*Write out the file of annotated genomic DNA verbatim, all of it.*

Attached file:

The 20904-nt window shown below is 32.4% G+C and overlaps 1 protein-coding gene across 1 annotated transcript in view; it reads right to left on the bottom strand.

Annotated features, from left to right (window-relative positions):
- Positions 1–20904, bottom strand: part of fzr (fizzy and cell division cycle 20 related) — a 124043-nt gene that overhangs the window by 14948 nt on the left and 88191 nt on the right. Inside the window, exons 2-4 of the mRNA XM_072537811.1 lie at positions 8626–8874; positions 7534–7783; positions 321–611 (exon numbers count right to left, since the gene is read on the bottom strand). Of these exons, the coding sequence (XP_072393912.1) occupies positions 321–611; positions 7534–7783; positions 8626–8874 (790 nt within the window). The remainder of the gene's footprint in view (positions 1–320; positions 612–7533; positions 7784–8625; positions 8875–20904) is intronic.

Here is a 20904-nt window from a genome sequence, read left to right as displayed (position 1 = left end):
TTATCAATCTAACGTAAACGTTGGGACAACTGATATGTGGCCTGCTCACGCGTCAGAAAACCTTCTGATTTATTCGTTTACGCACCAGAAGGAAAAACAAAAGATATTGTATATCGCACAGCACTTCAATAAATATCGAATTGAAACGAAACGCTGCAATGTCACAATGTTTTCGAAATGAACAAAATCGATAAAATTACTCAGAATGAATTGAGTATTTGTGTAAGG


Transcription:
The 20904-nt window shown below is 32.4% G+C and overlaps 1 protein-coding gene across 1 annotated transcript in view; it reads right to left on the bottom strand.

Annotated features, from left to right (window-relative positions):
- Positions 1–20904, bottom strand: part of fzr (fizzy and cell division cycle 20 related) — a 124043-nt gene that overhangs the window by 14948 nt on the left and 88191 nt on the right. Inside the window, exons 2-4 of the mRNA XM_072537811.1 lie at positions 8626–8874; positions 7534–7783; positions 321–611 (exon numbers count right to left, since the gene is read on the bottom strand). Of these exons, the coding sequence (XP_072393912.1) occupies positions 321–611; positions 7534–7783; positions 8626–8874 (790 nt within the window). The remainder of the gene's footprint in view (positions 1–320; positions 612–7533; positions 7784–8625; positions 8875–20904) is intronic.

Here is a 20904-nt window from a genome sequence, read left to right as displayed (position 1 = left end):
TTATCAATCTAACGTAAACGTTGGGACAACTGATATGTGGCCTGCTCACGCGTCAGAAAACCTTCTGATTTATTCGTTTACGCACCAGAAGGAAAAACAAAAGATATTGTATATCGCACAGCACTTCAATAAATATCGAATTGAAACGAAACGCTGCAATGTCACAATGTTTTCGAAATGAACAAAATCGATAAAATTACTCAGAATGAATTGAGTATTTGTGTAAGG